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Managing Marketing Information to
Managing
Gain Customer Insight

4

Learning Objectives
After studying this chapter, you should be able to:
1. Explain the importance of information to the
company and its understanding of the marketplace
2. Define the marketing information system and
discuss its parts
3. Outline the steps in the marketing research
process
4. Explain how companies analyze and distribute
marketing information
5. Discuss the special issues some marketing
researchers face, including public policy and ethics
4-2

Chapter Outline
1.

Marketing Information and Customer
Insights

2.

Assessing Marketing Information
Needs

3.

Developing Marketing Information

4.

Marketing Research

5.

Analyzing and Using Marketing
Information

6.

Other Marketing Information
Considerations

4-3

Key points
• In order to produce superior customer value and
satisfaction, companies need information almost
every turn.
• With the recent explosion of information
technologies, companies can now generate
information in great quantities.
• Despite the data glut, marketers frequently
complain that they lack enough information of the
right kind.
• The meaning is clear: many companies sit on rich
information but fail to manage and use it well.

4-4

The secret formula of the additional flavorings is known to two executives at Coca-Cola. The original copy of the formula is kept in Atlanta in the SunTrust Bank's vault.
• The prototype Coca-Cola recipe was formulated at
the Eagle Drug and Chemical Company, a drugstore in
Columbus, Georgia, by John Pemberton, originally as
a coca wine called Pemberton's French Wine Coca. In
1886, when Atlanta and Fulton County passed
prohibition legislation, Pemberton responded by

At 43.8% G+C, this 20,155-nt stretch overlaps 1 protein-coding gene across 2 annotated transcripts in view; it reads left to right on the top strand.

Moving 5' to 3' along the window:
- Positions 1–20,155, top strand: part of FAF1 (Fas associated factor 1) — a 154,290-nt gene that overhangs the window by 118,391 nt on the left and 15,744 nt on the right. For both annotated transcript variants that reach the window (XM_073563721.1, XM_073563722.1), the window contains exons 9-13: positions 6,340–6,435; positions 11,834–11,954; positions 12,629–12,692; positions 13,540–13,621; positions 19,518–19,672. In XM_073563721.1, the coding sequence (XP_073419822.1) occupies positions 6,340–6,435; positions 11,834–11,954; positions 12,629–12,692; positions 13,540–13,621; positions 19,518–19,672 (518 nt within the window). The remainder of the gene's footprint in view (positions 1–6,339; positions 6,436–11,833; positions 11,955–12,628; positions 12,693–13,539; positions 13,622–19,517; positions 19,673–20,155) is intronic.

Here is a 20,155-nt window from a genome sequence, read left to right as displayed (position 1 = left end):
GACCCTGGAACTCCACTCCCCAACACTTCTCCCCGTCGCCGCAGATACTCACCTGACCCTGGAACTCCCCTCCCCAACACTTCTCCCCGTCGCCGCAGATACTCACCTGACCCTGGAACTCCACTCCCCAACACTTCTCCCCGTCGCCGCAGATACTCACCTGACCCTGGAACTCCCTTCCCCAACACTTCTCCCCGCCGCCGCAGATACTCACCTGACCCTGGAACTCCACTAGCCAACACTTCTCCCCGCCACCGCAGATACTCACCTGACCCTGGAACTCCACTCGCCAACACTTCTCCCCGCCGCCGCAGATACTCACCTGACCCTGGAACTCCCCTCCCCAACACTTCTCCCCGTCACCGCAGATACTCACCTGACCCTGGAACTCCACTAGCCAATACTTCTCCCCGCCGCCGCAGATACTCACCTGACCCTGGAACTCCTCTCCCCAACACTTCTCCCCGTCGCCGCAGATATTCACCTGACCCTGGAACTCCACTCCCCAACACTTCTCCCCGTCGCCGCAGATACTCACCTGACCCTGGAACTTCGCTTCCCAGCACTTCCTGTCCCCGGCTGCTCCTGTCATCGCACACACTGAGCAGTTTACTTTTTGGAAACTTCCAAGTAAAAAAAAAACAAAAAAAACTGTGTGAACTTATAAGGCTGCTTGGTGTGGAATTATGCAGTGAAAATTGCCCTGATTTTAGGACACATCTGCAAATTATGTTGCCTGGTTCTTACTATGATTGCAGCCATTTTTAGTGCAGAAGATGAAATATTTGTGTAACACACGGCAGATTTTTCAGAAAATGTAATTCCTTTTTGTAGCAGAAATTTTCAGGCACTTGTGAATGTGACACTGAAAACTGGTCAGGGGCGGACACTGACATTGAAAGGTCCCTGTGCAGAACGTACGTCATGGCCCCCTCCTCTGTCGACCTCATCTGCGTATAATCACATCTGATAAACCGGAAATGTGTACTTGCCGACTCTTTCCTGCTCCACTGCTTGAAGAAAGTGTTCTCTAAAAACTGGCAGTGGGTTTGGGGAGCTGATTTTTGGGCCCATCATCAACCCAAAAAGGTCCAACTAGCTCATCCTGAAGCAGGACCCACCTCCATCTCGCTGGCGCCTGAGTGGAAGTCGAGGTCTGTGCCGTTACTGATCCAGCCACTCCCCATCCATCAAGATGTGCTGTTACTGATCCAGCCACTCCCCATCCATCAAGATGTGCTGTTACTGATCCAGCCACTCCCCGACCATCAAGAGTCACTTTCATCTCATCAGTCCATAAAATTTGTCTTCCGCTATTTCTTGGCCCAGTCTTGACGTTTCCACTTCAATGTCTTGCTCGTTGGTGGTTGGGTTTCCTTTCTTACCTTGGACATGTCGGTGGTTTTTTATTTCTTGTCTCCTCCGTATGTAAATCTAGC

developing Coca-Cola, essentially a nonalcoholic
version of French Wine Coca. The first sales were
at Jacob's Pharmacy in Atlanta, Georgia, on May 8,
1886. It was initially sold as a patent medicine for
five cents a glass at soda fountains, which were
popular in the United States at the time due to the
belief that carbonated water was good for the
health.
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Coca-Cola’ Marketing Blunder
s
• In 1985, marketers thought they were
listening to their target market. They
noticed that they were losing market
share to Pepsi and they conducted taste
tests to develop their new formula.
Coca-Cola fouled up their research. They
• On April 23, 1985, Coca-Cola stopped
producing old Coke The company ignored
focused only on Taste. and created a new Coke
with a sweeter taste. the old Coke.
consumers’
feeling about
• Angry customers panicked, filling their
basements with old Coke and threatening
lawsuits.
Luckily, Coca-Cola Coca-Cola reaction time.
• 3 months later, had quick brought back
the old formula calling it Coca-Cola Clasic.

4-6

Case Study
New Coke
• New Coke
• Product Failure
• Poor sales
• Over 1,500 phone calls a
day from angry
customers
• Old Coke returns in only
3 months

• Was due largely to
Research Failure
• Tested on taste only – not
intangibles
• Decisions based on 60%
ratings
• All for $4 million!

4-7

Marketing Information and Customer Insight
They don’ need more information, they need
t
better information
The real value of marketing research and
marketing information lies in how it is
used-in the customer insights that it
provides
Marketers use the marketing information to
develop important customer insight

4-8

Assessing Marketing Information Needs
Marketing information system (MIS) consists
of people and procedures for assessing
information needs, developing the needed
information, and helping decision makers to
use the information to generate and
validate actionable customer and market
insight
• Assess the information needs
• Develop needed information
• Analyze information
• Distribute information
and use it
4-9

Assessing Marketing
Information Needs

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